Results

Table 1 shows the detailed data from the five patients; the clinical stage of the bladder cancer was T2–T3b. All five procedures were completed laparoscopically as planned, with no intraoperative complication or open conversion. The total duration of surgery (initial skin incision to final skin suture) was 7–8 h and the estimated blood loss 300–400 mL. No patient required a blood transfusion during or after surgery; one patient developed bowel obstruction 5 days after surgery, and exploratory laparotomy revealed twisting of the bowel mesentery proximal to the ileo-ileal anastomosis, leading to concerns about the viability of the bowel. A temporary diverting ileostomy was placed and after intensive care, the patient recovered and bowel continuity was restored at 12 weeks. Three weeks after surgery one patient had abdominal distension and low-grade fever for 10 days, which responded to antibiotics. One patient developed transient left adductor spasm after surgery, which recovered within a week. The mean (range) hospital stay was 7 (6–22) days. The specimen weight was 225–400 g. Histopathology showed TCC in four patients (stage pT3bN0 in two and pT3aN1 in two) and squamous cell carcinoma (stage pT3bN0) in one. The surgical margins of the bladder specimen were negative for cancer in all five patients; three received adjuvant chemotherapy.

Table 1.  The characteristics of the five patients
CharacteristicPatient
12345
  1. IDDM, insulin-dependent diabetes mellitus; TAH, total anterior hysterectomy; SM, squamous metaplasia; BM, bladder mass; L, left; SCC, squamous cell carcinoma.

Age, years6278547062
SexMMMFM
Weight, kg6562545052
ASA Class11111
Co-morbidityNoneNoneIDDMNoneNone
Previous surgeryNoneNoneNoneTAHNone
Preoperative histologySCCTCC G3TCC G3TCC G3 + SMTCC G3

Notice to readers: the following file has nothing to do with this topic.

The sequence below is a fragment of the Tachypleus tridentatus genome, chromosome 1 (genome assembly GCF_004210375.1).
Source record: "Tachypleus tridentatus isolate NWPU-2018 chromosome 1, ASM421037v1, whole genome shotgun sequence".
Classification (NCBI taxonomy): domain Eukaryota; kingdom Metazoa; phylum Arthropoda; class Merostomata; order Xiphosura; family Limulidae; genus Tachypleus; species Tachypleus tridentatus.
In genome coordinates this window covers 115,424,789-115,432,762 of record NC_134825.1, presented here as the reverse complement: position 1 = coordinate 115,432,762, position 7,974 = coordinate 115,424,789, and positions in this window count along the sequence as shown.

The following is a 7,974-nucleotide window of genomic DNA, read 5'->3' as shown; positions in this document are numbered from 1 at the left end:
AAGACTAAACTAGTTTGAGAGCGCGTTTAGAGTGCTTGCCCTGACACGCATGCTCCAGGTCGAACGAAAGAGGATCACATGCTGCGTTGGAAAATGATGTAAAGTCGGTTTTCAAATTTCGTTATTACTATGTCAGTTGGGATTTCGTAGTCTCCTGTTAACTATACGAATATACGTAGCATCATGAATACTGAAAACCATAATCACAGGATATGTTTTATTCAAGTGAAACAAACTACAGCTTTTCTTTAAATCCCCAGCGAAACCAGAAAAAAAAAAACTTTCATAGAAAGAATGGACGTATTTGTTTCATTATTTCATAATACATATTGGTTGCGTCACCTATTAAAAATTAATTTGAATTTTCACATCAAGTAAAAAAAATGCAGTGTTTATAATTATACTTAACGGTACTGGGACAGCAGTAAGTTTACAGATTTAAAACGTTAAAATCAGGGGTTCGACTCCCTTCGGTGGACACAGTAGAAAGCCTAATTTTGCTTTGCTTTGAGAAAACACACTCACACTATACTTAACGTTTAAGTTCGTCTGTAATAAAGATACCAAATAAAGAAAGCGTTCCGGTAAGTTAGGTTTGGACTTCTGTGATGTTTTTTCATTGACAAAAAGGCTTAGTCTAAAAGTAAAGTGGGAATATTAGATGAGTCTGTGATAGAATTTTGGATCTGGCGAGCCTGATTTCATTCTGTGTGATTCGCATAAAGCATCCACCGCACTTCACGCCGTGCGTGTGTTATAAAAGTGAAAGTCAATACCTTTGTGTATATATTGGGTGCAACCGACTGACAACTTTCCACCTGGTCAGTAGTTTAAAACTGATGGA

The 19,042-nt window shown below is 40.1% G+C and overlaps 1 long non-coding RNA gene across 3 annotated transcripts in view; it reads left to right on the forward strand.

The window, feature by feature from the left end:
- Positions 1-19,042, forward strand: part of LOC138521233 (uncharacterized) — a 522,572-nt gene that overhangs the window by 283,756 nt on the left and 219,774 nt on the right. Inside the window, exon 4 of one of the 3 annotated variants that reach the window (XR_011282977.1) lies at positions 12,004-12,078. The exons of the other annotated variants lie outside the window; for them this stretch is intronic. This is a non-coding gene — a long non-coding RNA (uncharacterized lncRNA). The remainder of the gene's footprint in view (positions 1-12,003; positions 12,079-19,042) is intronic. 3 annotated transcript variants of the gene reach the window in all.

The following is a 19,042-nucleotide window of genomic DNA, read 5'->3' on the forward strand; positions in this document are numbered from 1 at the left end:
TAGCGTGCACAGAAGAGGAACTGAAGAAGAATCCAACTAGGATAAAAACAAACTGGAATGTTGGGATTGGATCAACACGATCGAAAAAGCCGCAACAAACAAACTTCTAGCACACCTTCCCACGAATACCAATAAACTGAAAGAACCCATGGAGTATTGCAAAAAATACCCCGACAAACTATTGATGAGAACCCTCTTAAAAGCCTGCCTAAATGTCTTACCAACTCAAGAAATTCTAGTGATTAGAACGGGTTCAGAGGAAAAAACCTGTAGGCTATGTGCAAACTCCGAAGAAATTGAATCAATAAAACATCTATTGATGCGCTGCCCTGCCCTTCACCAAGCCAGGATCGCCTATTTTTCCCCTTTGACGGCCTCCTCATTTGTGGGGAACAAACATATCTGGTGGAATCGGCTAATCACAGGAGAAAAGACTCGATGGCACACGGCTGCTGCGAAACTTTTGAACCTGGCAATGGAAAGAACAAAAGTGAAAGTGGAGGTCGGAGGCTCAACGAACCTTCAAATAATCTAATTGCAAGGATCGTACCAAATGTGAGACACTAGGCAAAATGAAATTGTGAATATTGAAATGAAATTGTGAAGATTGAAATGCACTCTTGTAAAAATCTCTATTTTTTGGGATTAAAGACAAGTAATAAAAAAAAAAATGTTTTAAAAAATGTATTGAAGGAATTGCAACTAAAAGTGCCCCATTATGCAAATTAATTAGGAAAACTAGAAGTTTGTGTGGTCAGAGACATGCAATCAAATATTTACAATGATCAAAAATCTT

CT findingsL BMPosterolateral BMAnterolateral BMAnterior BMBM in bladder dome
L hydronephrosis  ? Adherent bowel 
Clinical stageT3aT3aT2T3aT3b
Duration of surgery, h877.57.57.5
Blood loss, mL400300350350400
Specimen weight, g225335300400250
Days to ambulation22225
Analgesia
Diclofenac, mg150501005050
Meperidine5050100
Pethidine2525
Days to oral intake33333
Hospital stay, days2298139
HistopathologyWell diff. SCC
to perivesical fat
G3-4 TCC muscle-invasiveG4 TCC
into serosa +
prostate infiltration
G4 TCC
+ perivesical ext
TCC G3 T3a
Lymph nodes3/4 positiveNegative2/2 positiveNegativeNegative
Days to return to light work3515152113

Over a follow-up of 2 years, two patients died (one from septicaemia after an unrelated pulmonary infection and multi-organ failure at 9 months, and the other from myocardial infarction at 12 months). Both patients had normal renal function and no evidence of metastases or upper tract changes at the time of death. All surviving patients are faring well, with normal upper tracts on IVU and no evidence of local recurrence or metastatic disease.

Discussion

Radical cystectomy with urinary diversion remains the treatment of choice for organ-confined muscle-invasive bladder carcinoma [1]. One of the major surgical procedures undertaken by urologists, this procedure involves several hours of operating time, and a prolonged hospital stay and recovery period for the patient. With recent advances in minimally invasive surgery, attempts have been made to explore the application of laparoscopy for radical bladder surgery [3–13].